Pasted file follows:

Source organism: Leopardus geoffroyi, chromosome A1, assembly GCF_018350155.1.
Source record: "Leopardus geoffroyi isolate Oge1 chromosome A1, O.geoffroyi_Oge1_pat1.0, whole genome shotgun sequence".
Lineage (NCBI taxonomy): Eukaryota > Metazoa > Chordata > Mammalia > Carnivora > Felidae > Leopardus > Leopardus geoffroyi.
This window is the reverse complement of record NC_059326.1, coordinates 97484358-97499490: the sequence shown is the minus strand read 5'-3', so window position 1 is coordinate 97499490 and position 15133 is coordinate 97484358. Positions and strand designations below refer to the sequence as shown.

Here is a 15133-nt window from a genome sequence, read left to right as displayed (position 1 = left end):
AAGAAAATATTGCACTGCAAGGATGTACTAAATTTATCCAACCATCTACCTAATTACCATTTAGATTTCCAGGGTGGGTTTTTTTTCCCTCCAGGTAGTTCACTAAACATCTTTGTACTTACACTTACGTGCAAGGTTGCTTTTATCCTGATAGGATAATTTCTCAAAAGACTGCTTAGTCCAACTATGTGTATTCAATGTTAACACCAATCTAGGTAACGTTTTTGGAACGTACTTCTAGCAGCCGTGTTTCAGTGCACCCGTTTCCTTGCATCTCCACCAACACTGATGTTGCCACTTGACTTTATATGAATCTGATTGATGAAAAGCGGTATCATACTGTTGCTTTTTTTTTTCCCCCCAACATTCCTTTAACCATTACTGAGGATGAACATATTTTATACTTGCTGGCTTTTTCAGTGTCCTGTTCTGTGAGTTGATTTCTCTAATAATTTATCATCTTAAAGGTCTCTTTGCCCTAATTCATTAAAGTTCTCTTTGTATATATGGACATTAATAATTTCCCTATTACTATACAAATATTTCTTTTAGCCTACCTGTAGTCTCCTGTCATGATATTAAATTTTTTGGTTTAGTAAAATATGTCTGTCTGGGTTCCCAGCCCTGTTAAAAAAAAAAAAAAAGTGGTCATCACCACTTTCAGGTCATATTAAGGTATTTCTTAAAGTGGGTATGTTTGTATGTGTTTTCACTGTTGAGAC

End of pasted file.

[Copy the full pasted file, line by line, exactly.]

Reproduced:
Source organism: Leopardus geoffroyi, chromosome A1, assembly GCF_018350155.1.
Source record: "Leopardus geoffroyi isolate Oge1 chromosome A1, O.geoffroyi_Oge1_pat1.0, whole genome shotgun sequence".
Lineage (NCBI taxonomy): Eukaryota > Metazoa > Chordata > Mammalia > Carnivora > Felidae > Leopardus > Leopardus geoffroyi.
This window is the reverse complement of record NC_059326.1, coordinates 97484358-97499490: the sequence shown is the minus strand read 5'-3', so window position 1 is coordinate 97499490 and position 15133 is coordinate 97484358. Positions and strand designations below refer to the sequence as shown.

Here is a 15133-nt window from a genome sequence, read left to right as displayed (position 1 = left end):
AAGAAAATATTGCACTGCAAGGATGTACTAAATTTATCCAACCATCTACCTAATTACCATTTAGATTTCCAGGGTGGGTTTTTTTTCCCTCCAGGTAGTTCACTAAACATCTTTGTACTTACACTTACGTGCAAGGTTGCTTTTATCCTGATAGGATAATTTCTCAAAAGACTGCTTAGTCCAACTATGTGTATTCAATGTTAACACCAATCTAGGTAACGTTTTTGGAACGTACTTCTAGCAGCCGTGTTTCAGTGCACCCGTTTCCTTGCATCTCCACCAACACTGATGTTGCCACTTGACTTTATATGAATCTGATTGATGAAAAGCGGTATCATACTGTTGCTTTTTTTTTTCCCCCCAACATTCCTTTAACCATTACTGAGGATGAACATATTTTATACTTGCTGGCTTTTTCAGTGTCCTGTTCTGTGAGTTGATTTCTCTAATAATTTATCATCTTAAAGGTCTCTTTGCCCTAATTCATTAAAGTTCTCTTTGTATATATGGACATTAATAATTTCCCTATTACTATACAAATATTTCTTTTAGCCTACCTGTAGTCTCCTGTCATGATATTAAATTTTTTGGTTTAGTAAAATATGTCTGTCTGGGTTCCCAGCCCTGTTAAAAAAAAAAAAAAAGTGGTCATCACCACTTTCAGGTCATATTAAGGTATTTCTTAAAGTGGGTATGTTTGTATGTGTTTTCACTGTTGAGAC